In the 10 years I've had a mobile phone, I can't think of any time when people weren't complaining about their carrier and wondering if any of the others were better. It didn't seem to matter who you were with. Like the Mutt motto: "All mobile carriers suck. This one just sucks less."
AT&T made a conscious choice to maintain its operating and net earnings at the expense of its quality of service (something we've heard detailed bits and pieces about, e.g. insufficient backhaul, like this article's comments on the not much used in the US market chip Apple used/uses). We'll see if that was a good choice as Verizon et. al. converge on LTE along with AT&T.
Instead I got a puff piece about twitter and people complaining with hashtags (yet again(!)) and about meetings with managers who most likely don't know or understand the issues with the network.
Nobody has approached the topic of 3G network saturation in a serious manner yet. I hope someone does one day.
The article said Qualcomm is working with Apple to make a chip that would allow the iPhone to operate on both AT&T and Verizon networks. Does that mean the chip would also work with Sprint by virtue of it also using CDMA or is there more to it than that?
But they both use EV-DO (specifically CDMA2000 EV-DO Rev. A), which is a standard...
On the other hand, it looks like Verizon is fast moving towards LTE. See: http://www.engadget.com/2010/07/18/verizons-lte-rollout-is-i...
My guess is that the next iPhone supports LTE and is available on either AT&T or Verizon.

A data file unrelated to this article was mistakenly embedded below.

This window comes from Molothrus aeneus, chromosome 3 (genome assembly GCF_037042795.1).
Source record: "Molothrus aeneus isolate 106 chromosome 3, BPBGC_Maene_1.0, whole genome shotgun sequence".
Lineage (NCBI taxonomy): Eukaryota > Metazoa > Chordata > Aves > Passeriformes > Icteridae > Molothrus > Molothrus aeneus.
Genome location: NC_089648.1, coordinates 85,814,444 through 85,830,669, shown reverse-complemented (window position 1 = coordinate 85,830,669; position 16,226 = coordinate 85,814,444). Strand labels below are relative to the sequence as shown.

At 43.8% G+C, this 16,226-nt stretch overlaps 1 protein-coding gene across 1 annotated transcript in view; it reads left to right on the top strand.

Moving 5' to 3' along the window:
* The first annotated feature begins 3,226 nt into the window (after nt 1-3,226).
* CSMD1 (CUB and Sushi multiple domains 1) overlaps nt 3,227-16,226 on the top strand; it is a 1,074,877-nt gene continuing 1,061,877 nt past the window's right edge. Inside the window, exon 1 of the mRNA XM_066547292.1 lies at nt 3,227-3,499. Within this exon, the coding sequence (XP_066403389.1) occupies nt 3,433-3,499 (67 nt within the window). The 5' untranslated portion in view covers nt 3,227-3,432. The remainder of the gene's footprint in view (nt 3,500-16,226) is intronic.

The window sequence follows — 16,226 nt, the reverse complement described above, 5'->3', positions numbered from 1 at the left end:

Sprint, on the other hand, is only now thinking about using LTE:
That's the joke, jackass. It's easy to make someone look stupid by reporting a joke as a serious suggestion. If you get called on it, you flaunt your low opinion of their intelligence by saying, "Whatever, they say so much bizarre and retarded stuff it's impossible to tell when they're joking."
None of that is unusual, but why did Wired decide to include itself and its readership inside this junior high put-down instead of reporting it straight?
This is a real issue at larger tech companies who must interface with older, established players. Even back at Dell in the early 1990s there was some friction between sales/marketing managers and engineers, with the former arguing that the latter should dress a little sharper in case they inadvertently got on an elevator with a customer.
Perhaps as a matter of diplomacy, just to get under his skin, they decided to insult him or pull rank on him ("my market cap is bigger than yours"), but they certainly didn't do it on accident. And honestly I can't imagine them needing to invent ways to get under his skin when there are so many contentious issues on the table.
Even back at Dell in the early 1990s there was some friction between sales/marketing managers and engineers
That's the difference between being an engineer and being one of the most powerful and respected CEOs in the industry.
Plus, the 1990s were a lonnnggggg time ago. The bestsellers about the casual tech company culture of the early 2000s are already in the remainder bin, because they've achieved cliché status. If you think the executives at AT&T missed all that, well, it would have been impossible for them to miss it, because they were shopping at Barnes and Noble and watching CNN just like the rest of us.
And yes, these are MBAs who work in the IT field, since large companies have the philosophy that management is interchangeable, and you don't need expertise in a particular area to be able to run it.
The idea being that banks and that expect "professional appearance and behavior".
I do agree with his point about first impressions. It's better to wear a suit and have them tell you jeans and a t-shirt are ok than show up in jeans and a t-shirt and everyone else is wearing suits!
well, I guess you learn something new everyday.
"Very nice, Mr. Bateman, but while you were over at the Marine base getting your Florsheims shined, our load balancer went China Syndrome. We'll let your agency know if we need any more help, thanks."